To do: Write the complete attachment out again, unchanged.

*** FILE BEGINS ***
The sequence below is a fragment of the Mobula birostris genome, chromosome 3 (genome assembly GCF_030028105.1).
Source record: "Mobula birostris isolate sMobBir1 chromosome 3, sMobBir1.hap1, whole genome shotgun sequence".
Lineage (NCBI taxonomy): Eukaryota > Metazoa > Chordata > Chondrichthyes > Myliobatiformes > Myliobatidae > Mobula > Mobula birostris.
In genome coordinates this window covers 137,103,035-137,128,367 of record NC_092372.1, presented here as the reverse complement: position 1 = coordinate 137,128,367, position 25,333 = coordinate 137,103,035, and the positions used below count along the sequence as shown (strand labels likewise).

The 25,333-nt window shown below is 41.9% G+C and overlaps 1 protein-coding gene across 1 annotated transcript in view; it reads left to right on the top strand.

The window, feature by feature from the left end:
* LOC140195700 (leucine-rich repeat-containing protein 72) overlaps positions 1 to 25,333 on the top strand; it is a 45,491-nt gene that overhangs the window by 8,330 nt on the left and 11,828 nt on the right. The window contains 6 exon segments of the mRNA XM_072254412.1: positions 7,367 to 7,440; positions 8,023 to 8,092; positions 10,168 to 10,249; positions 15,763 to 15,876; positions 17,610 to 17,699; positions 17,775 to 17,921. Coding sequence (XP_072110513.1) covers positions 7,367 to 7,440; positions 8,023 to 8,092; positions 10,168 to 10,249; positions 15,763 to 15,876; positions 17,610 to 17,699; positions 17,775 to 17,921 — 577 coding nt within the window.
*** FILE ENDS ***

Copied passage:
The sequence below is a fragment of the Mobula birostris genome, chromosome 3 (genome assembly GCF_030028105.1).
Source record: "Mobula birostris isolate sMobBir1 chromosome 3, sMobBir1.hap1, whole genome shotgun sequence".
Lineage (NCBI taxonomy): Eukaryota > Metazoa > Chordata > Chondrichthyes > Myliobatiformes > Myliobatidae > Mobula > Mobula birostris.
In genome coordinates this window covers 137,103,035-137,128,367 of record NC_092372.1, presented here as the reverse complement: position 1 = coordinate 137,128,367, position 25,333 = coordinate 137,103,035, and the positions used below count along the sequence as shown (strand labels likewise).

The 25,333-nt window shown below is 41.9% G+C and overlaps 1 protein-coding gene across 1 annotated transcript in view; it reads left to right on the top strand.

The window, feature by feature from the left end:
* LOC140195700 (leucine-rich repeat-containing protein 72) overlaps positions 1 to 25,333 on the top strand; it is a 45,491-nt gene that overhangs the window by 8,330 nt on the left and 11,828 nt on the right. The window contains 6 exon segments of the mRNA XM_072254412.1: positions 7,367 to 7,440; positions 8,023 to 8,092; positions 10,168 to 10,249; positions 15,763 to 15,876; positions 17,610 to 17,699; positions 17,775 to 17,921. Coding sequence (XP_072110513.1) covers positions 7,367 to 7,440; positions 8,023 to 8,092; positions 10,168 to 10,249; positions 15,763 to 15,876; positions 17,610 to 17,699; positions 17,775 to 17,921 — 577 coding nt within the window.